Thursday, January 26, 2012

The Go-To Girl

While several of us waited on Alan to open the gym door on Wednesday, Leroy expressed a thought that I had heard several times before.  He said he needed to have more hours to train, but the Loyola Park gym doesn't offer enough of them.  That's one reason why Steve, the former coach, would say that people needed to do extra workouts outside of the gym.  But I can understand why guys like Leroy, who really want to compete, would want to have more time in a gym.

Jacob and Leroy sparred, and they were good matches for each other.  Jacob was really working his jab, and Leroy was answering punches very well.  Ray was giving extra instructions from the side. 

Alan told me to get ready because I had a line of women wanting to spar with me.  Abby and I sparred for one round and we went light.  She was pawing most of the time, and Alan encouraged her to put her punches all the way out.

Brandy and I sparred for three rounds and her punches seemed to be harder than the last time we were in the ring.  A few times I had my hands down, but I quickly remembered to put them back up once I was rocked with some hits.  I caught a right fist to my left eye, and several punches reached my mid-section.  I kept trying to deliver hooks, but Brandy was very good at backing up and avoiding most of them.  I got her with a jab, and her right eye blinked furiously.  "Are you okay?" Alan and I asked.  "It's just my contact moving around," she said.  Afterwards, Brandy said that it was very easy to telegraph my overhand right.  She dodged it each time.  I'm either going to practice and get it right or stop doing it altogether.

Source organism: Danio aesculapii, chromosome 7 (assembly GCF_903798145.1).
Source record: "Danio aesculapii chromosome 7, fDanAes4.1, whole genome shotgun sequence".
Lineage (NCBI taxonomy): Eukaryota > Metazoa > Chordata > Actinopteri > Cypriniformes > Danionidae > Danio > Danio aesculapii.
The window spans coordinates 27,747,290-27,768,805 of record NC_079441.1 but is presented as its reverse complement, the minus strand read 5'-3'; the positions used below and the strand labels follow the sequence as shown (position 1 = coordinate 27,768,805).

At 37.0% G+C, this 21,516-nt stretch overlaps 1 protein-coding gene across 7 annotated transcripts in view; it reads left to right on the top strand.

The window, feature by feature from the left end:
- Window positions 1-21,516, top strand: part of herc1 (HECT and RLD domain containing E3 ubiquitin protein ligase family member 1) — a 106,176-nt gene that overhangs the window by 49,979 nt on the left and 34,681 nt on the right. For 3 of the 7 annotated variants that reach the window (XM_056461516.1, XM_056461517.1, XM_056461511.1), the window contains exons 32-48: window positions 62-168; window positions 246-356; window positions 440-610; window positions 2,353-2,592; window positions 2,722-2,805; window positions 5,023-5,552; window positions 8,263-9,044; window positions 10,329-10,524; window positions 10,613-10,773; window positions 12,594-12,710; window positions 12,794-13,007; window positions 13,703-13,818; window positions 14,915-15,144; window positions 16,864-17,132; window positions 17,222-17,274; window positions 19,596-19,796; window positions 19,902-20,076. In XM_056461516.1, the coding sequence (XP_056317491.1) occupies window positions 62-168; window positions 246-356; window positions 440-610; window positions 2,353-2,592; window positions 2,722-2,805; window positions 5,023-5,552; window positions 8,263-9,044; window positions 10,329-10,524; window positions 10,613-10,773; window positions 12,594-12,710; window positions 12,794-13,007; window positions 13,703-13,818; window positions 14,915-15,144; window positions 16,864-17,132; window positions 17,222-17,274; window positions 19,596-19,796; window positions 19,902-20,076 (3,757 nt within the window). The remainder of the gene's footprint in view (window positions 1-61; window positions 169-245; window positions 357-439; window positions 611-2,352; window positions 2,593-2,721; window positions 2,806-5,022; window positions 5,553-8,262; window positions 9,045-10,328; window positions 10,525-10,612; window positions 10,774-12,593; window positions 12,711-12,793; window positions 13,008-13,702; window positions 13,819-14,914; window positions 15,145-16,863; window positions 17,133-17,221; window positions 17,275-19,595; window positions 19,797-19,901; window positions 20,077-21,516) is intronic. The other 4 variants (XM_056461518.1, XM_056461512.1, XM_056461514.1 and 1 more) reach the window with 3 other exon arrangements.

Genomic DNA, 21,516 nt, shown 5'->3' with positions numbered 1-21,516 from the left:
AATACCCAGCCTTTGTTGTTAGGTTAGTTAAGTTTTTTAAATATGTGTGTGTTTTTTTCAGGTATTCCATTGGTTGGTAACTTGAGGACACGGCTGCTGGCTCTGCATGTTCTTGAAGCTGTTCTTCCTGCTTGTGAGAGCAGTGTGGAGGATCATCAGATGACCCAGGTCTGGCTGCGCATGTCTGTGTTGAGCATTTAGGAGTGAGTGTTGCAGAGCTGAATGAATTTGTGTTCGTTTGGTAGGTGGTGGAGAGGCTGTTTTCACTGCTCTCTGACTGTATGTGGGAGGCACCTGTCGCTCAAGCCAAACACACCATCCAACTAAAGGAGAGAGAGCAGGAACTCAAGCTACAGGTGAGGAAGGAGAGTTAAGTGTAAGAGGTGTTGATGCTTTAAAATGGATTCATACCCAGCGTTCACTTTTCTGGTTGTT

Melinda sparred with Sarah, and she immediately threw hard punches.  Sarah returned the same, and Melinda became tired quickly.  Alan told Melinda, "If you start throwing bombs, Sarah has no choice but to defend herself and hit hard back."  Then he put Sarah in with Jacob.  Alan was saying that perhaps he should put Sarah in with guys more because of her punching power, and several others in the gym -- including me -- agreed.

Alan had his finger surgery the day before, so he had a cast on.   That made it difficult for him to help people suit up, so I was doing those duties.  It's going to be six weeks before his hand is back to normal.

Today, Pastor Roger asked if I had thought about being paid to coach boxing.  I'm often offered to coach individuals for free when asked.  Amateur boxing coaches do get paid, like the ones in the Chicago Park District system (Alan, George, Jack, Bill, etc.).  But I didn't think most who were not associated with a gym did.  "Why don't you coach both amateurs and professionals?" the pastor asked.  "I'd have to be licensed as a professional coach to work with pros," I said.  I told him I want to have one more fight, but I don't get as many fights as the guys do.  Pastor wondered if I could be a professional boxer, but I explained that the same health issues that keep me out of sanctioned amateur matches would also keep me from getting a professional boxing license. 

"What about doing MMA?" Pastor Roger inquired.  "I'm tough enough to take the knocks that I get in boxing, but I'm not sturdy enough for the take downs that happen in that sport.  If I was 20 years younger, I'd be all over that."

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